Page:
A 35-foot (10.7 meters) bronze Lone Star sculpture greets visitors at the entrance of this epic museum. This place narrates ... More
Bullock Texas State History Museum
A 35-foot (10.7 meters) bronze Lone Star sculpture greets visitors at the entrance of this epic museum. This place narrates the story of Texas, sharing its rich cultural heritage and traditions. The three floors of the impressive building present interactive exhibits, special effects shows and more. On the first floor, you will find a permanent exhibit called Encounters on the Land, which highlights the first meetings between Native Americans and European explorers. The second and third floors have exhibits that showcase the evolution of Texas from the time of its inception. The museum boasts a total of 17 media installations and over 700 artifacts, not to mention Austin's only IMAX Theater.
The museum itself was nice and well-kept, but I got the impression that they were a bit stuck on themselves. A lot of the displays were not real -- merely reproductions yet put behind locked glass as if they were valuable. Photography was not allowed and I found that ridiculous -- especially since there were a lot or reproductions. There were far fewer actual displays than I thought there would be for a museum of this size. It took just a short time to view everything and I thought it would be an all-day experience. I think this museum just scraped the surface of Texas history. The Institute of Texan Cultures in San Antonio paints a much better picture of our rich history, without the snobbery.
Many of the displays are quite impressive and the museum gives the grand sweep of Texas history. Beware that some "artifacts" are not authentic, but recreations for effect.
One big negative to beware of is that the museum and many of its displays are rife with far-left ideological bias. They have a "display" on immigration which in no way presents an unbiased view. Critics of unlimited immigration, even illegal immigration, are cast as no better than Klan-like bigots. In addition, segregationists from the past are simply called "conservatives" in order to disparage contemporary conservatives. It's still a worthy visit, but come with your eyes and mind wide open ready to distinguish between serious history and radical left-wing agitprop.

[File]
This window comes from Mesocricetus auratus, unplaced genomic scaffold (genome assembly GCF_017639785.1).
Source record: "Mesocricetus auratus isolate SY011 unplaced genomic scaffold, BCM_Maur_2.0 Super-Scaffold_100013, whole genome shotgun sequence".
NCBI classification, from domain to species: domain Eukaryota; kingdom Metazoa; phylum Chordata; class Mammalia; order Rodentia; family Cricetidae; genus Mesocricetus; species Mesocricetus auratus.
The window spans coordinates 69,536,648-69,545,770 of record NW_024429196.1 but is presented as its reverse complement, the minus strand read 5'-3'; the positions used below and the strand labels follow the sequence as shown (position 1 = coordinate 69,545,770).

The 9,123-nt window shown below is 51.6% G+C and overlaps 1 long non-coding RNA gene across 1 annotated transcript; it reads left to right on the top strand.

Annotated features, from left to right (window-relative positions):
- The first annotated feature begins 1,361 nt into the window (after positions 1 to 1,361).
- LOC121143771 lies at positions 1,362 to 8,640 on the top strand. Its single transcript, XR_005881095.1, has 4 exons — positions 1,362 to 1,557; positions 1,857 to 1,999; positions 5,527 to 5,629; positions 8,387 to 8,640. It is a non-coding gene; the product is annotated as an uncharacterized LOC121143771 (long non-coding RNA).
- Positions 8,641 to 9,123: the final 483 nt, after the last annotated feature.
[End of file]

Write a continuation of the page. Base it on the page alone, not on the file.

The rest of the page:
I liked the seats in the Spirit Theater, the rattlesnake on screen was crazy, because all of a sudden the seat moved and it felt like the snake was going to get me. The misty "rain" was cool as well. The exhibits were awesome, alot of neat things to look at. And the cost? Cheap. Especially with a military discount. Parking costs 5 bucks, but it also gives you a $2 discount on admission. Very cool place to learn the history of Texas.
I found it very refreshing to see a museum that took a HARD look at Texas history, which was pretty beneficial as a background for future sightseeing. There were two terrible things... the first being the "Revolution!" movie. Later we find out that the overly Patriotic Tejano narrator was forced to leave Texas by the very people he fought to free - one of the examples of the honestly of the place. I actually felt sorry for the Mexican government by the time the Battle of San Jacinto took place.
What is absolutely terrible is the third floor exhibit on the oil industry. A VERY small sign reveals that it was paid for by ExxonMobil. In a free museum, I could forgive this, but not in one I paid admission for.
The Bob Bullock Texas State History Museum was educational, lol, and they had a lot of things. It was quite interesting. Also, strangely fun, and it wasn't that boring as I thought it would be. There were cool artifacts from a long time ago, like a dead body from this ship. In addition to those things, there were a lot of mini theatres right next to some of the exhibits, and they showed a short, interesting documentary.
King Louis Philippe ordered Alphonse Dubois de Saligny of France to Austin in 1839 to become the French liaison to
the Republic of Texas. He insisted on being called "Count" and built this home on 22 acres of land ...
Originally housing the first classes ever held by the University of Texas at Austin in 1894, the remains of Austin's
first state house is directly across from the current State Capitol Building . Once serving as a temporary capitol ...
Built in 1867 as the home of the Texas General Land Office, this building is the oldest standing government building
in the state. Along with a listing on the National Register of Historic Places, it has quite a bit ...